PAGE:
Do  we wonder  enough about how God is actually supplying our daily bread or are we happy enough to think that God is using corporations and supermarkets (who are chiefly concerned with profit) to supply our daily bread without bothering to see what is going on behind the scenes?

Should we be thankful that we can buy a chicken for £3.99 in the supermarket and ask no questions or should we start poking behind the scenes a bit to see how the chicken is so cheap?

I know a man who previously worked with the poultry industry here in Ireland and used to visit various farms with the job. During Christmas he told us that he used to tell farmers that if they found the conditions in a chicken shed unbearable and unpleasant then it was unfair to keep chickens in the same conditions. I was surprised at this as I imagined that back 30 or 40yrs ago nobody cared so much about these issue and where more concerned about selling chicken feed.

But enough of that, I won’t rest easy until I find out where this coffee packaging factory in Belgium might be.

 

rocket stovery

I decided to try a meal on the rocket stove, H___ will go looking for her quick pasta mix one day and not find it because it’s gone, boom! eaten in 20mins, 10mins to get 125mls of milk, 300ml of water and a knob of butter boiling and 10mins to cook the pasta. I was happy with that, it didn’t use too much stick and the smoke died down. I think that less is more when it comes to feeding the sticks. If there are too many sticks the stove will smoke, the trick seems to be getting a steady flame without letting it die out.

I’m also wary of fumes and stuff,  but bear in mind that this is the life for many of the worlds poor. If you’ve ever been to the Ulster-American folk park one thing the sticks in the mind is the smell of smoke and turf from the fires in the poorly ventilated homes of centuries ago.

 

rocket stove II

I finally got my hands on a big tin so tried to make a better version of the rocket stove.It was tidy and smaller than the first effort, I think there was less smoke and less wood used to boil 800ml of water in the kettle but alas I was disappointed by the time – 19mins. Only 1min quicker than the first effort!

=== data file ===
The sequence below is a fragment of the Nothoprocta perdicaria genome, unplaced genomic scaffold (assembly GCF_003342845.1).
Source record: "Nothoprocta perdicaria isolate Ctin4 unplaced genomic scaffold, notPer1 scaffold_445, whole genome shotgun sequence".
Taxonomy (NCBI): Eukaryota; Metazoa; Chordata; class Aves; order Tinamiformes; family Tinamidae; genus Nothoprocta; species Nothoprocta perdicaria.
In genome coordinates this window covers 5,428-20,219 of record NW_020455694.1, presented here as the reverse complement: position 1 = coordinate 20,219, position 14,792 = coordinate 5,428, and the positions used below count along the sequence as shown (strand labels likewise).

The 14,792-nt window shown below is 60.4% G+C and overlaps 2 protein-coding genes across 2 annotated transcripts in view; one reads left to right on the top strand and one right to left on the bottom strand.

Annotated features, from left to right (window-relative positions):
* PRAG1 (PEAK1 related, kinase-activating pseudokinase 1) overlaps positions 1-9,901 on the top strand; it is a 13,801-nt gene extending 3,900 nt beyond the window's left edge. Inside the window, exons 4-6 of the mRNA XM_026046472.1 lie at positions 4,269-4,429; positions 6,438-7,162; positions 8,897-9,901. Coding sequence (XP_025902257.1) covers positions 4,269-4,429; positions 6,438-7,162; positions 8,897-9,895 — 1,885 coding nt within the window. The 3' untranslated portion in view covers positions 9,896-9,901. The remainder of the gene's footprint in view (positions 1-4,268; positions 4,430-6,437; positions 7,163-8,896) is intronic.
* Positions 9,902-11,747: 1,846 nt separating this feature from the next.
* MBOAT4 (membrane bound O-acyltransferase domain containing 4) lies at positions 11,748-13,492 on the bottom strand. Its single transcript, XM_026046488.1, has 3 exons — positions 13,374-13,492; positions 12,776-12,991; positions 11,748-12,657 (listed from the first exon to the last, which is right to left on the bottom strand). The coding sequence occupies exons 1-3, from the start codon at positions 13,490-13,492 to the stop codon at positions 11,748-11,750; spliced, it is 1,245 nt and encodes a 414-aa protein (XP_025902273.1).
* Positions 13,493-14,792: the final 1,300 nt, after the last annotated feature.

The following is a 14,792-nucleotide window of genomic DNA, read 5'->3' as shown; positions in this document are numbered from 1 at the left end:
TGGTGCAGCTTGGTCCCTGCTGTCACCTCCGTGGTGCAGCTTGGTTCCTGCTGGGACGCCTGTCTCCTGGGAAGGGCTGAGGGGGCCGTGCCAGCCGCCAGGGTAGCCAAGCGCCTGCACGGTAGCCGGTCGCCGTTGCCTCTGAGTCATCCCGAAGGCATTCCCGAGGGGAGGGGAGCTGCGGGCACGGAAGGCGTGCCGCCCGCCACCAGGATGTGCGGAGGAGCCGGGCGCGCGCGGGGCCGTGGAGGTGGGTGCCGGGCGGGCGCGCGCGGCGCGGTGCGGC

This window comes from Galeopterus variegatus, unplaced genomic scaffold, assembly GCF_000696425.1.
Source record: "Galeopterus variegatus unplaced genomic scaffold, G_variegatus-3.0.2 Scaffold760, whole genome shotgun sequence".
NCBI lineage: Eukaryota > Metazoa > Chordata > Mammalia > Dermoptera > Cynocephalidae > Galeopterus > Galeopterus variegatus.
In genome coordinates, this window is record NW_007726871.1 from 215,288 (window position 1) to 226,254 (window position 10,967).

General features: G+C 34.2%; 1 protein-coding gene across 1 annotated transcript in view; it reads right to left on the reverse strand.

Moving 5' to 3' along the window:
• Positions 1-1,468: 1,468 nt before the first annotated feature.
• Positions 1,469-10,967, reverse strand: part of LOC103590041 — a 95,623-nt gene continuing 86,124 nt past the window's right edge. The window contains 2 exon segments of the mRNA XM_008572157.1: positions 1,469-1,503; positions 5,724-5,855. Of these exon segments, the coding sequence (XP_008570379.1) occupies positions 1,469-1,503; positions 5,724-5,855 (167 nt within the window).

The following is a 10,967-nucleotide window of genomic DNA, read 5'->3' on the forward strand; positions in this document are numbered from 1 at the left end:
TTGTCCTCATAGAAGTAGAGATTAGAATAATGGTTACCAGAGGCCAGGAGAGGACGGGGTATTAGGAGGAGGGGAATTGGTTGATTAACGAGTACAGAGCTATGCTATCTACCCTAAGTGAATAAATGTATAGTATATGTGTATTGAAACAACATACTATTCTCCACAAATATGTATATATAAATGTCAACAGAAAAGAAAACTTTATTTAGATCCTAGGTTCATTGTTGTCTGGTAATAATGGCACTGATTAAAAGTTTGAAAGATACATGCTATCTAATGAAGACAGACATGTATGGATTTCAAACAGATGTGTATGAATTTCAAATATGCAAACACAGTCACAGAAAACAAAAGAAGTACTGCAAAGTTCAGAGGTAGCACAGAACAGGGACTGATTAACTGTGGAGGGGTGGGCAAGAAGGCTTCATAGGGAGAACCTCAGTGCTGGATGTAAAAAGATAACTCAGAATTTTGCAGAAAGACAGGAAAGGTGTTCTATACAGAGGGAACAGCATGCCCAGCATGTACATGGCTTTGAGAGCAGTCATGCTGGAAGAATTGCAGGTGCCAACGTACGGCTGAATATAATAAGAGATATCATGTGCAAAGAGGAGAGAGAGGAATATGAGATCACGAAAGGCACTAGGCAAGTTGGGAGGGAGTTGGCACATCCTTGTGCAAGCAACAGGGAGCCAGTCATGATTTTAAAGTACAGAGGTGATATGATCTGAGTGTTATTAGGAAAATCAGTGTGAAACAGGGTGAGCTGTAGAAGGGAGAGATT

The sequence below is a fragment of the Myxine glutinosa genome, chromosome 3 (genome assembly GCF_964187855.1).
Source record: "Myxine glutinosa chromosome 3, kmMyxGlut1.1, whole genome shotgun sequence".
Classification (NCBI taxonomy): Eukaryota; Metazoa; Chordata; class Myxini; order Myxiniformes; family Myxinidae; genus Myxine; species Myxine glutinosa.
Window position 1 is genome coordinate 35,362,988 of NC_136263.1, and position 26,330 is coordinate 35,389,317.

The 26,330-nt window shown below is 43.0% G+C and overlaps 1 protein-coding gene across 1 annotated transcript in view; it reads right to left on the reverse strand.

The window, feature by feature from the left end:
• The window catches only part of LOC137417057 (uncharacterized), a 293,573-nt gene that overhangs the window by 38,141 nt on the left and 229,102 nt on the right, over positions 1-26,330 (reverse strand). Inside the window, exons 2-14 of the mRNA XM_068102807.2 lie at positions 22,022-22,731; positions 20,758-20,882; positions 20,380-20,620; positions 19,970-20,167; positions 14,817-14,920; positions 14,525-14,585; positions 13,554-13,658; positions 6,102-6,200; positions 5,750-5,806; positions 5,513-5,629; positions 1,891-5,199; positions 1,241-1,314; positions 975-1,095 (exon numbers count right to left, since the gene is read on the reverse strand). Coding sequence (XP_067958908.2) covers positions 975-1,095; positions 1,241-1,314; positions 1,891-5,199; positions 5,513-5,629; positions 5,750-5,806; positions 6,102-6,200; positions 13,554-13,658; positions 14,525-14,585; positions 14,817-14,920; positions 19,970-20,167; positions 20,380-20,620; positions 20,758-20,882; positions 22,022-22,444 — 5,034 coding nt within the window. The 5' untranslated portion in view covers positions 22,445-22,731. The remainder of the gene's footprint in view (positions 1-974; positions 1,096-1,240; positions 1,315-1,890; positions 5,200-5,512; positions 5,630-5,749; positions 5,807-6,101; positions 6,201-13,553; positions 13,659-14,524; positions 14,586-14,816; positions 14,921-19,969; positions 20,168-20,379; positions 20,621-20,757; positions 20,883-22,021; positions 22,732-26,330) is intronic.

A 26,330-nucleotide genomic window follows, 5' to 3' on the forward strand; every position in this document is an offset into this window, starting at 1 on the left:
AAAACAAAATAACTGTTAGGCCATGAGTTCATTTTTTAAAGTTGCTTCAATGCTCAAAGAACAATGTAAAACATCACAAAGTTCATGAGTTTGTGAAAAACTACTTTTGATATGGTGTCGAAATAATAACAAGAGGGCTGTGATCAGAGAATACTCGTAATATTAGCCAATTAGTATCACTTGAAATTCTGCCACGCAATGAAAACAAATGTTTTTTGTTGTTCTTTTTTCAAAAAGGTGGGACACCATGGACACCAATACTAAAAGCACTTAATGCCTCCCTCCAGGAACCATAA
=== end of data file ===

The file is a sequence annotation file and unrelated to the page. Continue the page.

It still doesn’t seem very efficient to me, I’m sure it could be quicker than that.  I want it down to 10mins.

Jesus and supermarkets (or something like that)

My mind is swirling about corporations and supermarkets after reading ‘Shopped‘ by Joanna Blythman over the weekend so be prepared for a series of supermarket based rantings. They might be a pile of rubbish but I’m just trying to work out why supermarkets and corporations wind me up so much while at the same time being impotent to escape their clutches and also often enjoying their products and services, or even earning some money from them.

However I find there is something particularly creepy about the way supermarkets conduct their business, something which gets me worked up in ways I don’t really understand.

I realised tonight that it may have something to do with supermarkets dealing and trading with one of the essentials of life, food.  Supermarkets have a huge say in the distribution of ‘our daily bread’, they provide for us and would like to be seen in that way by their grateful subjects. They want to be seen and worshipped as our benefactors, as the ones who provided manna at dirt cheap price, or an artisan olive manna at affordable prices. Which I find a bit creepy, especially from a Christian point of view. Tesco, Asda, Sainsbury, Marks and Spencer literally want us to look to them to provide our daily bread. They want to be seen as our providers, our benefactors. Ultimately they want to take the place of God.  If that sounds a bit melodramatic then you should listen to what a supermarket like Tesco freely admits is it’s core purpose.

‘Our Core Purpose is to create value for customers
to earn their lifetime loyalty.

They want my lifetime loyalty and they want your lifetime loyalty. That is their core purpose in life, to do whatever it takes to make little Tesco disciples.

Is it going to be any different with any supermarket or any corporation? And we probably have to remember that the core values, mission statements, visions of companies are made for a reason, which is basically to make the company as profitable as possible, which more than likely means ‘make as much money as possible for whoever owns the company’. As the introduction to ‘Shopped’ mentions

‘Let’s be clear that large supermarket chains are companies whose aim is not, first and foremost, to meet society’s interests…The bottom line is that they are stock market-driven corporations whose overarching goal is to keep their shareholders happy’

Surely the god at the top is Mammon, or money which drives the whole thing from top to bottom, bottom to top?
At the top you have the supermarket trying to get more and more profit/money each year, growing and growing.
At the bottom you have someone like me who might be impressed that I can save money and get more and more profit by shopping in a big chain. Money is driving the whole thing.  I think Coolio said it best

‘power and the money
money and the power
minute after minute
hour after hour’

Or maybe not. More some other day when I’ve chilled out a bit. Maybe not:)